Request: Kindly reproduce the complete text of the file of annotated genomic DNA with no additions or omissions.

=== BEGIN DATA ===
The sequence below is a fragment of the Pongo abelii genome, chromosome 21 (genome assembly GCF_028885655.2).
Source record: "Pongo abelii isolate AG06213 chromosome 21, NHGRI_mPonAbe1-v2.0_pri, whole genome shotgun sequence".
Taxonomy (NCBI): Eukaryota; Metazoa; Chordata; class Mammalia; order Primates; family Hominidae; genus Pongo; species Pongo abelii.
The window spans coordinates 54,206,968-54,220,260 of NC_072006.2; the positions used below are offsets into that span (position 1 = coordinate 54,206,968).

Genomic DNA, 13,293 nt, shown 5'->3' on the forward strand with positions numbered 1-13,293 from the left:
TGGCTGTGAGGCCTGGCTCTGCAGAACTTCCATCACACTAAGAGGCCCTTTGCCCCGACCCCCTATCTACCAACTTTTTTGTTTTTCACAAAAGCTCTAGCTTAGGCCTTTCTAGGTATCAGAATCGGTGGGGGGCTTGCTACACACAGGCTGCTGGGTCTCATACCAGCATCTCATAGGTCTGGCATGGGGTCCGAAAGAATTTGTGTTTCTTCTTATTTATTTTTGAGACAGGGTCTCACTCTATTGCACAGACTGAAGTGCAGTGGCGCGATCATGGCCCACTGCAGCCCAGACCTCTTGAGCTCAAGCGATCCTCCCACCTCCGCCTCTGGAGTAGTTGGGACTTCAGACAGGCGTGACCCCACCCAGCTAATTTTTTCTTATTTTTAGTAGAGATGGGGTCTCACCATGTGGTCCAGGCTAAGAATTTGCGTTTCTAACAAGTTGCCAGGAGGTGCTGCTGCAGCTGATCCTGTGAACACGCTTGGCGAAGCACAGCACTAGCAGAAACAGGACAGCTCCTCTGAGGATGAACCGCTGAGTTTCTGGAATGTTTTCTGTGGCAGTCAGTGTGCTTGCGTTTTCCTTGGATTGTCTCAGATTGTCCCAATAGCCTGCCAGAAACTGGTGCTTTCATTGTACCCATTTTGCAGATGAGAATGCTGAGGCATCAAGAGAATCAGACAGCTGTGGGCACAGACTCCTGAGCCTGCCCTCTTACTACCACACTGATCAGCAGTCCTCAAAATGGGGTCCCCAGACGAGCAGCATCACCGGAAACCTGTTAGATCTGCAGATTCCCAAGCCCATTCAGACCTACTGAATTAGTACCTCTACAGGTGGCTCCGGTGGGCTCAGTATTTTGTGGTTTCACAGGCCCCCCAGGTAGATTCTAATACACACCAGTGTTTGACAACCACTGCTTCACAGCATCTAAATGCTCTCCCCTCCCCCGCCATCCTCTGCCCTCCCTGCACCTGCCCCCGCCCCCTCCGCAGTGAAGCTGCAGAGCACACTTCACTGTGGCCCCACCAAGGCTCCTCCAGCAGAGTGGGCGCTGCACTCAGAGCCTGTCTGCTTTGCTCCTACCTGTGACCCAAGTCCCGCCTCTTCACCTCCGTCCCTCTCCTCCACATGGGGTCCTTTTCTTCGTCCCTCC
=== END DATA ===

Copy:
The sequence below is a fragment of the Pongo abelii genome, chromosome 21 (genome assembly GCF_028885655.2).
Source record: "Pongo abelii isolate AG06213 chromosome 21, NHGRI_mPonAbe1-v2.0_pri, whole genome shotgun sequence".
Taxonomy (NCBI): Eukaryota; Metazoa; Chordata; class Mammalia; order Primates; family Hominidae; genus Pongo; species Pongo abelii.
The window spans coordinates 54,206,968-54,220,260 of NC_072006.2; the positions used below are offsets into that span (position 1 = coordinate 54,206,968).

Genomic DNA, 13,293 nt, shown 5'->3' on the forward strand with positions numbered 1-13,293 from the left:
TGGCTGTGAGGCCTGGCTCTGCAGAACTTCCATCACACTAAGAGGCCCTTTGCCCCGACCCCCTATCTACCAACTTTTTTGTTTTTCACAAAAGCTCTAGCTTAGGCCTTTCTAGGTATCAGAATCGGTGGGGGGCTTGCTACACACAGGCTGCTGGGTCTCATACCAGCATCTCATAGGTCTGGCATGGGGTCCGAAAGAATTTGTGTTTCTTCTTATTTATTTTTGAGACAGGGTCTCACTCTATTGCACAGACTGAAGTGCAGTGGCGCGATCATGGCCCACTGCAGCCCAGACCTCTTGAGCTCAAGCGATCCTCCCACCTCCGCCTCTGGAGTAGTTGGGACTTCAGACAGGCGTGACCCCACCCAGCTAATTTTTTCTTATTTTTAGTAGAGATGGGGTCTCACCATGTGGTCCAGGCTAAGAATTTGCGTTTCTAACAAGTTGCCAGGAGGTGCTGCTGCAGCTGATCCTGTGAACACGCTTGGCGAAGCACAGCACTAGCAGAAACAGGACAGCTCCTCTGAGGATGAACCGCTGAGTTTCTGGAATGTTTTCTGTGGCAGTCAGTGTGCTTGCGTTTTCCTTGGATTGTCTCAGATTGTCCCAATAGCCTGCCAGAAACTGGTGCTTTCATTGTACCCATTTTGCAGATGAGAATGCTGAGGCATCAAGAGAATCAGACAGCTGTGGGCACAGACTCCTGAGCCTGCCCTCTTACTACCACACTGATCAGCAGTCCTCAAAATGGGGTCCCCAGACGAGCAGCATCACCGGAAACCTGTTAGATCTGCAGATTCCCAAGCCCATTCAGACCTACTGAATTAGTACCTCTACAGGTGGCTCCGGTGGGCTCAGTATTTTGTGGTTTCACAGGCCCCCCAGGTAGATTCTAATACACACCAGTGTTTGACAACCACTGCTTCACAGCATCTAAATGCTCTCCCCTCCCCCGCCATCCTCTGCCCTCCCTGCACCTGCCCCCGCCCCCTCCGCAGTGAAGCTGCAGAGCACACTTCACTGTGGCCCCACCAAGGCTCCTCCAGCAGAGTGGGCGCTGCACTCAGAGCCTGTCTGCTTTGCTCCTACCTGTGACCCAAGTCCCGCCTCTTCACCTCCGTCCCTCTCCTCCACATGGGGTCCTTTTCTTCGTCCCTCC